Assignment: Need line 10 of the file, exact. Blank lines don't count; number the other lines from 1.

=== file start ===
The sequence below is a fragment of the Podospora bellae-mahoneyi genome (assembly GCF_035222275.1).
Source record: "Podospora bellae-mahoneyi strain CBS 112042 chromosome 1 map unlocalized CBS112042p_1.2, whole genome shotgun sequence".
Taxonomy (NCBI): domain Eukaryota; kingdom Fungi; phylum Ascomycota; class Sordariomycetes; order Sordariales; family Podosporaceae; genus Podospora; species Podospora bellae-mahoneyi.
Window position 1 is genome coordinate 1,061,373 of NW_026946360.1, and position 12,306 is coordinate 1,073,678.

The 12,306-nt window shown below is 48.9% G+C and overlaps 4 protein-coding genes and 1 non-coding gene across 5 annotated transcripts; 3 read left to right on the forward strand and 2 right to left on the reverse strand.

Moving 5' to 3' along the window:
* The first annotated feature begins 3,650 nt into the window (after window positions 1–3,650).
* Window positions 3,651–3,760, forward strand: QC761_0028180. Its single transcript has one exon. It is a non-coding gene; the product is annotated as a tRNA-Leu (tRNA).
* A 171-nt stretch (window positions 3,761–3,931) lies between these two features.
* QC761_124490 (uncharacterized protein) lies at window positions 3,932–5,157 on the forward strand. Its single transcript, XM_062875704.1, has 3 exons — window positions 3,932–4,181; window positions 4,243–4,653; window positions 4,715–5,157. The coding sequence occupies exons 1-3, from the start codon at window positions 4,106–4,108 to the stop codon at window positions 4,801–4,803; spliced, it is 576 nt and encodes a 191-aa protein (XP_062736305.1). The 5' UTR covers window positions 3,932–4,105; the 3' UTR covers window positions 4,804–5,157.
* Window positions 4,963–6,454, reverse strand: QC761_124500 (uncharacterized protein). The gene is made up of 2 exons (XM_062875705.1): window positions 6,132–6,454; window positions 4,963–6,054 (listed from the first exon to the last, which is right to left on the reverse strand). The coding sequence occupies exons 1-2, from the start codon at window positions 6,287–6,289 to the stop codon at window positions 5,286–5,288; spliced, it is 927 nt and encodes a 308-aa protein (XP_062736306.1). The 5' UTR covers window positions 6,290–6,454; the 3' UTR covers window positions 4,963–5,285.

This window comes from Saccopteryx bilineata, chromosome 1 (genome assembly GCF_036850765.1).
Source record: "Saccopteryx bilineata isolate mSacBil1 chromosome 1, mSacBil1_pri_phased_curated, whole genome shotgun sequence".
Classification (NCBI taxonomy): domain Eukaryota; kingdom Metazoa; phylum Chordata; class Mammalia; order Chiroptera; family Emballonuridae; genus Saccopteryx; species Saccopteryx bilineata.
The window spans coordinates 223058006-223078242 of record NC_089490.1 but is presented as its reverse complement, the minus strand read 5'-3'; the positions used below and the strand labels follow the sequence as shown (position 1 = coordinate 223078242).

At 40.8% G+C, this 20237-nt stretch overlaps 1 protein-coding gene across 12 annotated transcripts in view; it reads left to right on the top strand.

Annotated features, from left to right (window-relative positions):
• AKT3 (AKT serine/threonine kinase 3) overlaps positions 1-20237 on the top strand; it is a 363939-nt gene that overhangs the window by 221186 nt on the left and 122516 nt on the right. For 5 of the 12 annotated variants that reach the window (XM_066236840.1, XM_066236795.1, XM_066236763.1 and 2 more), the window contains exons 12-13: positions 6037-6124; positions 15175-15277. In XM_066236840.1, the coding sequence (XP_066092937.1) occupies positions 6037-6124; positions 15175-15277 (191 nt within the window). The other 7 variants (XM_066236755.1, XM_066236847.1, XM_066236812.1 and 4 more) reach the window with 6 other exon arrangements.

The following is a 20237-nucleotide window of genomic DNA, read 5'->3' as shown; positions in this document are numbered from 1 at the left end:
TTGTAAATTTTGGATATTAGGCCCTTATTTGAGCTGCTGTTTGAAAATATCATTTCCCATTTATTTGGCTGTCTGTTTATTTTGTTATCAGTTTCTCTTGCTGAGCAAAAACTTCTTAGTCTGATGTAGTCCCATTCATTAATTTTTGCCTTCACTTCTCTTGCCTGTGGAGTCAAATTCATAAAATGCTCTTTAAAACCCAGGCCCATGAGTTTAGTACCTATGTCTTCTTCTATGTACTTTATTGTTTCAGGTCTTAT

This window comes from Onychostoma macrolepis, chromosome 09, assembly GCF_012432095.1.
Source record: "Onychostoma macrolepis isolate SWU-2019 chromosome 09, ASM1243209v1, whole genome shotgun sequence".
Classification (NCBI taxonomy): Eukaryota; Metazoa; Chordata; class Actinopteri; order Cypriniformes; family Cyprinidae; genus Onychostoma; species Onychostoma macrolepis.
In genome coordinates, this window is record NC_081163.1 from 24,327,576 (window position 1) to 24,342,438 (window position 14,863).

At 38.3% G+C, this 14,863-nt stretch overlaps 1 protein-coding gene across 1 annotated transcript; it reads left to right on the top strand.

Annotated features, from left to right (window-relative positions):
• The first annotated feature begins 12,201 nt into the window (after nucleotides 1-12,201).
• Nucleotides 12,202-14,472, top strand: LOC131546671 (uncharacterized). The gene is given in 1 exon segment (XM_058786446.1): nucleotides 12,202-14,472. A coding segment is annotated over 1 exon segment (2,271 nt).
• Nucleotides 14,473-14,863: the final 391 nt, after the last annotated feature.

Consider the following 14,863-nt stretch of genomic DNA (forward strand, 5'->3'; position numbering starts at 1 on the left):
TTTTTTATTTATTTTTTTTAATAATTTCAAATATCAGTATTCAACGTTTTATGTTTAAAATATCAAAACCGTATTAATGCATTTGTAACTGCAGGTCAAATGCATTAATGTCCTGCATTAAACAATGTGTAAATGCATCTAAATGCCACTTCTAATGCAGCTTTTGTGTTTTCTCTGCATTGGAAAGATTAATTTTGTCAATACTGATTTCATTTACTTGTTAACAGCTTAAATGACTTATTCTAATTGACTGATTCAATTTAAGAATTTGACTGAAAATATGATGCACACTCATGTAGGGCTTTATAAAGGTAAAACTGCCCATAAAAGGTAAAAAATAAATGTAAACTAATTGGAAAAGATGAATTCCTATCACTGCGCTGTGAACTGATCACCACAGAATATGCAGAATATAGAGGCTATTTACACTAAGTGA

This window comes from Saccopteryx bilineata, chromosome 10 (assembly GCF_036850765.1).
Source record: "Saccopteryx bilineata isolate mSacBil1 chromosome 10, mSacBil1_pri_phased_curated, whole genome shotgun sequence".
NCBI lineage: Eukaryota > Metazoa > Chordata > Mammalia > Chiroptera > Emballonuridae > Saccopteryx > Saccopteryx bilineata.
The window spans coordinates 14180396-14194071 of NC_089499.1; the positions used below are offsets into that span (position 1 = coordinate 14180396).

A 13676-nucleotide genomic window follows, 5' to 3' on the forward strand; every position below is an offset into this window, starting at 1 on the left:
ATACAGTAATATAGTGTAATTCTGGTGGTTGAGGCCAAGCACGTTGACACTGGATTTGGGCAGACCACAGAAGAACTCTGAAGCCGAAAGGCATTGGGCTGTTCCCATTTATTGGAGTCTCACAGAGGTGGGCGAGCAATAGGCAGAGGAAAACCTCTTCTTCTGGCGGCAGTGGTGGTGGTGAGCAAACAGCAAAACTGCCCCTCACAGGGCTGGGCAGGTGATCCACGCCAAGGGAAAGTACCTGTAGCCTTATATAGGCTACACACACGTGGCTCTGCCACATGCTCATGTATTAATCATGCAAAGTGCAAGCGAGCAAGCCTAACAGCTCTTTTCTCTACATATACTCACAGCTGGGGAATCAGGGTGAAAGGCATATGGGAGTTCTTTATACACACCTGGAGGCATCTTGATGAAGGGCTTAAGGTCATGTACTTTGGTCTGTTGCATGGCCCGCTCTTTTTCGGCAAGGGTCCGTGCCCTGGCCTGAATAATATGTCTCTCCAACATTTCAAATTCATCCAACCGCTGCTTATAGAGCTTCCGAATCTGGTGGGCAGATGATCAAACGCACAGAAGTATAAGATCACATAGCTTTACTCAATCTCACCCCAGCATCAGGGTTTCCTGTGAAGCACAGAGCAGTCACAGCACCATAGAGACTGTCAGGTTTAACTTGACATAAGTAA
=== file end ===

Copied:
* QC761_124490 (uncharacterized protein) lies at window positions 3,932–5,157 on the forward strand. Its single transcript, XM_062875704.1, has 3 exons — window positions 3,932–4,181; window positions 4,243–4,653; window positions 4,715–5,157. The coding sequence occupies exons 1-3, from the start codon at window positions 4,106–4,108 to the stop codon at window positions 4,801–4,803; spliced, it is 576 nt and encodes a 191-aa protein (XP_062736305.1). The 5' UTR covers window positions 3,932–4,105; the 3' UTR covers window positions 4,804–5,157.